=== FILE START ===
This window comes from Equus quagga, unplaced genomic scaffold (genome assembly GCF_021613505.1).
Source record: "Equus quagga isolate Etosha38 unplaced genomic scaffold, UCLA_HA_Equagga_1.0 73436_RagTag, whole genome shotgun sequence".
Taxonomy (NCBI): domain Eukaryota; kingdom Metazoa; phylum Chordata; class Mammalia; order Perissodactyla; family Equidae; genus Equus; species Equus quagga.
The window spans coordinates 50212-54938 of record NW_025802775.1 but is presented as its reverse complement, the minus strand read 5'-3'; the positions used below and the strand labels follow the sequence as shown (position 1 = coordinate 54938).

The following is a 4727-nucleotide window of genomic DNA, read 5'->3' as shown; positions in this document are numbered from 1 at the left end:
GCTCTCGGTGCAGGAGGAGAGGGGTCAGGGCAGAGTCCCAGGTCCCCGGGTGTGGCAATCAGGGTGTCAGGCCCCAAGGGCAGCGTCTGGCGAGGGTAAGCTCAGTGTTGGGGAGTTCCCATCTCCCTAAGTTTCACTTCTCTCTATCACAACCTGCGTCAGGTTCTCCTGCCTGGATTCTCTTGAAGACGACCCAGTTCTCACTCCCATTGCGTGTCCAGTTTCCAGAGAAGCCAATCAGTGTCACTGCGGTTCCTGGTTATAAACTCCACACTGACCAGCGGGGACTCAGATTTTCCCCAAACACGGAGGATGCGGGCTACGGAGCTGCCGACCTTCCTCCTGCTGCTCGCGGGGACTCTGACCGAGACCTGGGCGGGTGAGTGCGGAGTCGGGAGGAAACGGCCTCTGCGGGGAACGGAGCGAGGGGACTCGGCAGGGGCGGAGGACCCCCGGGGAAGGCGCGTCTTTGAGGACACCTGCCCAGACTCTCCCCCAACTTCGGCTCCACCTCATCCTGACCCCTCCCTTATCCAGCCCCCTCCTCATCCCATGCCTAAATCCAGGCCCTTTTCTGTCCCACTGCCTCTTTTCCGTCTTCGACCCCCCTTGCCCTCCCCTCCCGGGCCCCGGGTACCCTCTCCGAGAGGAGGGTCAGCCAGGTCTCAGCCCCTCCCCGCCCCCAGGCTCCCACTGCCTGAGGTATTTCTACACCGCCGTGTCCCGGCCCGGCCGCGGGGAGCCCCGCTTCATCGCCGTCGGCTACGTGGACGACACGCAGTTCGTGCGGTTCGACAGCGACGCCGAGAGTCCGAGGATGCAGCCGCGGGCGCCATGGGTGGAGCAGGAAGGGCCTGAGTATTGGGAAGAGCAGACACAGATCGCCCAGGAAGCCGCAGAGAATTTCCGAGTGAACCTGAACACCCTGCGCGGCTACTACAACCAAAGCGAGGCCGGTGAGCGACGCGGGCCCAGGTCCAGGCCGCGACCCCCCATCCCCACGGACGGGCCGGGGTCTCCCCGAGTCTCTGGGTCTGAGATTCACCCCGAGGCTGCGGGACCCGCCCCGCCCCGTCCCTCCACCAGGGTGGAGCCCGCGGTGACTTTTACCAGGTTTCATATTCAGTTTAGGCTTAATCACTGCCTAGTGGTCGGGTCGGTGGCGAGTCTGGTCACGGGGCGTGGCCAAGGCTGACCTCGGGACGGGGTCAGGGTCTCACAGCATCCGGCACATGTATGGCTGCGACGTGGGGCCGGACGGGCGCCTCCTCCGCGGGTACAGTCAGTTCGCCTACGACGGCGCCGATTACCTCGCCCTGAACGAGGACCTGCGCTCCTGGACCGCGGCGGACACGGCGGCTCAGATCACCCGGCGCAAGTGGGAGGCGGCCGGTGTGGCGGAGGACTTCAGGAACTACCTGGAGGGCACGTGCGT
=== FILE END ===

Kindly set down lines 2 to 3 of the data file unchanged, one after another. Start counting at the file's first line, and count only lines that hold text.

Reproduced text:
Source record: "Equus quagga isolate Etosha38 unplaced genomic scaffold, UCLA_HA_Equagga_1.0 73436_RagTag, whole genome shotgun sequence".
Taxonomy (NCBI): domain Eukaryota; kingdom Metazoa; phylum Chordata; class Mammalia; order Perissodactyla; family Equidae; genus Equus; species Equus quagga.